Mar 24, 2014, 8:21 am
In walked the Bondurant multimillionaires. She wore a sweatshirt, he a Chicago Bears jacket. They sat down and ate deli slices of ham with their hands off paper plates.
Mary Lohse hit the $202 million Powerball jackpot 18 months ago, the second-biggest lottery win ever in Iowa, which kept her husband, Brian, from hunger.
What's on your if-I-win list? Unhook the phone, run off and begin life as a full-time consumer?
The Lohses kept the same telephone number they've had for 14 years, became the most forthcoming Iowans to ever win a big lottery — spilling their guts on how they spend their money and how the win changed them — and built a grocery store because their hometown needed one.
"We want to be able to come here and pick up our groceries instead of driving to Altoona," said the father of three.
It didn't sound like the beginnings of a polished publicity campaign for Brick Street Market and Cafe, their Bondurant store that is slated to open in early April.
"I don't want to be the boss man because I don't know anything," he continued. "We just like to hang out here. We've got nothing else to do."
He quit his attorney job. She's on an as-needed basis in her medical assistant job, although she hasn't worked since June. Since she picked the winning Powerball numbers, she's told everyone that it's not like she earned the money. Might as well share it.
So the couple in their mid-40s have spent their time in a new kind of job — writing out checks and gleefully watching how it changes people's lives.
"It's a whole lotta fun," Brian said.
The couple has poured millions into their community. They paid off the mortgage of their Bondurant Federated Church. They donated $3 million to a new football stadium for Bondurant-Farrar High School. They helped a local cancer fundraiser set a record and donated more toward city park improvements.
They built the $4.5 million grocery store because they said it was something the people in this town of 4,000 drastically needed. They began funneling money to family and friends far and wide and still marveled at how far the cash payout option of $129.8 million ($90.1 million after taxes) could go.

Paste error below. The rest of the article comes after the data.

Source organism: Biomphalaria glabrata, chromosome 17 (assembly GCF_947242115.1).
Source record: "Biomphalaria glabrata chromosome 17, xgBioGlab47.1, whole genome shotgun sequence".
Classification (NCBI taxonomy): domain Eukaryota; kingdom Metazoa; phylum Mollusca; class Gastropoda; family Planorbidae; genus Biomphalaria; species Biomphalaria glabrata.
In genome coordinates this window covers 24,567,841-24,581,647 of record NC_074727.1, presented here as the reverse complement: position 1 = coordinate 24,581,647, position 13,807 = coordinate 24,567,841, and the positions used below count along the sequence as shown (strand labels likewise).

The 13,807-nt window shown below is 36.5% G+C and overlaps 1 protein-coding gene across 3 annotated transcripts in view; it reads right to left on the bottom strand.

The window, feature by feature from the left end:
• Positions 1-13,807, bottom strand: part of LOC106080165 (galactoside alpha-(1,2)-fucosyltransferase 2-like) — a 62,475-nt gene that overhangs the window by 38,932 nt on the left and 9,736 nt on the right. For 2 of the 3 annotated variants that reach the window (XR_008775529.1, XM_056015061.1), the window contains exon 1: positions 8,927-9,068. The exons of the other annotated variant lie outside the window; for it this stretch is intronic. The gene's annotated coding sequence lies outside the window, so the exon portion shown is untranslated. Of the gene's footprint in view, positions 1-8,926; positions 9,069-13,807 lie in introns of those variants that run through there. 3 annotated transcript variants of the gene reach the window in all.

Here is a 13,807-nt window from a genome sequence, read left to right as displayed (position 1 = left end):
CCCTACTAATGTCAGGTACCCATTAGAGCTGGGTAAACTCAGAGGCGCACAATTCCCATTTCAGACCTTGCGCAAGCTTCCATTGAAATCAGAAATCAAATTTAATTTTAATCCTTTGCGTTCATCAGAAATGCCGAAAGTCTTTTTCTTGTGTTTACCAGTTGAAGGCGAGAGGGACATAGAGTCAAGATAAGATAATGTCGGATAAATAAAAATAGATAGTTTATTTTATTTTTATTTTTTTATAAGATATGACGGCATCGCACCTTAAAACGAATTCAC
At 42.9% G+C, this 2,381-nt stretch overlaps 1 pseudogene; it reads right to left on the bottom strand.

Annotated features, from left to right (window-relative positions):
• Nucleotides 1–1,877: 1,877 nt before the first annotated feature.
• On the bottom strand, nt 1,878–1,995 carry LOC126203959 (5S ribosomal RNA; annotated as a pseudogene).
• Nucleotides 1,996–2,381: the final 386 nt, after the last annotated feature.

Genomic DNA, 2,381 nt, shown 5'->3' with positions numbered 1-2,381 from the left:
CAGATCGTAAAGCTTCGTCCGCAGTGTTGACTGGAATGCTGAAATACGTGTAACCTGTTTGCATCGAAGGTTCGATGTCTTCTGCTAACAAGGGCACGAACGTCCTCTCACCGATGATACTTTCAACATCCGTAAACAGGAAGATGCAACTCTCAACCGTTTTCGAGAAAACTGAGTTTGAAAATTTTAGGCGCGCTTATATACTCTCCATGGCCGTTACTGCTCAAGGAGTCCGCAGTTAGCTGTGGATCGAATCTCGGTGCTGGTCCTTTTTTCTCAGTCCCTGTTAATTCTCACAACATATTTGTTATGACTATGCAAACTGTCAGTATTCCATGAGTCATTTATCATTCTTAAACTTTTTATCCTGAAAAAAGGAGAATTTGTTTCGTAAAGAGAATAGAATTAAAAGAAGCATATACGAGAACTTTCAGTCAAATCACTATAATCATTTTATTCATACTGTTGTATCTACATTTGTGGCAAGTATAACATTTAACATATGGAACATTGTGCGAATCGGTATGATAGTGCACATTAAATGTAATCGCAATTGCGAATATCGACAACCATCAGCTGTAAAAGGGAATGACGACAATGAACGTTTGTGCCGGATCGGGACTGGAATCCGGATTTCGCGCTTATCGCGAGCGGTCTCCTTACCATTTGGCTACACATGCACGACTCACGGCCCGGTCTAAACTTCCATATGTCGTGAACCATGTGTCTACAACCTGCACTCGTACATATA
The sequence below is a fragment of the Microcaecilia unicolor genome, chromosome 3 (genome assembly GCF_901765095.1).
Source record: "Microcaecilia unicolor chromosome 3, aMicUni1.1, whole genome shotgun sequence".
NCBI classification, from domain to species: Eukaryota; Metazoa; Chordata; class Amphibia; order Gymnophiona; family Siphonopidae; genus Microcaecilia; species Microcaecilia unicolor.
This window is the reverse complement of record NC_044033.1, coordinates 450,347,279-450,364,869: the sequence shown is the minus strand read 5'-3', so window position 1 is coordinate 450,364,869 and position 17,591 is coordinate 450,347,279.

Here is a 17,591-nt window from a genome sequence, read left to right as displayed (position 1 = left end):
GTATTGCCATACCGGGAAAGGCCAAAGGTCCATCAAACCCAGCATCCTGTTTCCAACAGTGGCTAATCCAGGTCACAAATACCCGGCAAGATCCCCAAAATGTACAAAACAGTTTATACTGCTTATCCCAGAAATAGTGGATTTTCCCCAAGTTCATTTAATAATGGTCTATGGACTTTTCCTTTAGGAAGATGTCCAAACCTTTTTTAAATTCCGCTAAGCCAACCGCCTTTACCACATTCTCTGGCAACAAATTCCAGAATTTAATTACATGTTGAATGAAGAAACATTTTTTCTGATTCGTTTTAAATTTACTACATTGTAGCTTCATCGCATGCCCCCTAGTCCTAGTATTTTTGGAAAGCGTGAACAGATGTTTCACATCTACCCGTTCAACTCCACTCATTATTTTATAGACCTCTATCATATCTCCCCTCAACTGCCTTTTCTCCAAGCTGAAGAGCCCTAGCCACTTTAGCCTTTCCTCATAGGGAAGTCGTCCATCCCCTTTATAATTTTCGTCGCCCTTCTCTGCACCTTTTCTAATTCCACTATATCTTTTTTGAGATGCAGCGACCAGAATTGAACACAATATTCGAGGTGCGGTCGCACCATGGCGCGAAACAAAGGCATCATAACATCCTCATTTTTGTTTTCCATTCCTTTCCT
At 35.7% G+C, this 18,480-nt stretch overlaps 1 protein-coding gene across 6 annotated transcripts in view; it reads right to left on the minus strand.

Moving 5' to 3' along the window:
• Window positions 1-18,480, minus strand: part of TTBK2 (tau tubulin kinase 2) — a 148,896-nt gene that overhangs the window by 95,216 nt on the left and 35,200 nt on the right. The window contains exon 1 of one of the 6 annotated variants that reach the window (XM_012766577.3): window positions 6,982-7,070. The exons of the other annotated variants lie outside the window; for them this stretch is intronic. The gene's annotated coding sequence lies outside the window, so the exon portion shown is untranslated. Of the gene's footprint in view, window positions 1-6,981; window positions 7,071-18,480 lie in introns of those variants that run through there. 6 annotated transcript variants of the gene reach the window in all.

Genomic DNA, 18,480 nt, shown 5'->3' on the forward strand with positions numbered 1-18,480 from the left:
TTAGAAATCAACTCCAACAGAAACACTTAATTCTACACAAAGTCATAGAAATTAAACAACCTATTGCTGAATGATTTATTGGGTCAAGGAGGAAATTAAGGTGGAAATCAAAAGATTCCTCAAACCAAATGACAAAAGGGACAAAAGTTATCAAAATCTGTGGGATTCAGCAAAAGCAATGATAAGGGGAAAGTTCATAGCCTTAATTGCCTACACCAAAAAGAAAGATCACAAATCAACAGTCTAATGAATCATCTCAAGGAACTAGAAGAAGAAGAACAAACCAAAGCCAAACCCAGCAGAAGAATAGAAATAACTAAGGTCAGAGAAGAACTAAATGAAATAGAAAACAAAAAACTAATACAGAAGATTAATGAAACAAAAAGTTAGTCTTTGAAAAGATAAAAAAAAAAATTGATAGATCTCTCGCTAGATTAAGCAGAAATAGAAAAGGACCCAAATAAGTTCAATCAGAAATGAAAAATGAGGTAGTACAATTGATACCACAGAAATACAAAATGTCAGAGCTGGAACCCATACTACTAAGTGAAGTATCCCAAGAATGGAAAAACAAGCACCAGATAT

Not long ago, they were pretty broke. He even took a second job as an early-morning newspaper carrier back in 2004, until he literally fell asleep while talking during a meeting.
They eventually made decent money at jobs in nearby Des Moines, he as an EMC Insurance Companies attorney and she as a medical assistant at a Mercy Medical Center clinic. But by 2007 their $179,000 home faced a foreclosure.
They had a plan of survival.
"A lot of it was prayer," said Mary. "And winning the lottery."
"That," added Brian, "was our game plan."
Grocery store was a lottery dream item
Most people have a dreamy conversation about what they would do if they won the lottery. The Lohses had actually mapped out a skeleton plan long ago.
Money would go as follows: charity, kids, family and friends, fun. They also joked about another thing during a late-night trip to the convenience story for an overpriced grocery item soon after they moved to Bondurant in 2000.
"If we win the lottery, we need to build a grocery store."
The morning of Sept. 26, 2012, was typical. Brian dropped off Drake, 17, Nicolas, 12, and Grace, 9, at school on the way to the airport for a business trip to Oregon, while Mary hustled to work.
She decided to stop and get gas and buy a lottery ticket.
The next day she had mostly forgotten about it when she overheard that an Iowan had won. She herself to check the numbers later. She got busy at her clinic job but eventually found the ticket at the bottom of her purse and called a recording that reads off the numbers.
She heard them. It couldn't be. So she dialed and listened again, rechecking the ticket. She called in a nurse. They listened again. She called in the doctor. They listened again. Her body began to shake. She called Brian in Oregon. He thought it was one of her gags. Then he was sent a link to an online article. The winning ticket was bought at Casey's General Store in Bondurant. Where Mary buys her tickets.
"Maybe she is telling the truth," he said.
By the time it started sounding real, another reality set in. Brian didn't have any money to get home. He had to use a personal debit card for his hotel, which put a $1,000 hold on the card.
Mary, now sitting in their attorney's office, had to borrow money from a girlfriend.
When Brian finally burst through the door, the first thing she said to him was not about their lives changing forever.
"I smoked," she confessed, breaking her quitting streak.
A team of financial experts was assembled. Brian had studied estate planning. But the intricacies of handling all that money even glazed his eyes as he listened to the experts.
One thing stayed clear to them. They would follow their plan. They would start giving this money away. They would listen to all the people who would make pleas for that money and answer every one. This would not change them. No way.
A few things did change.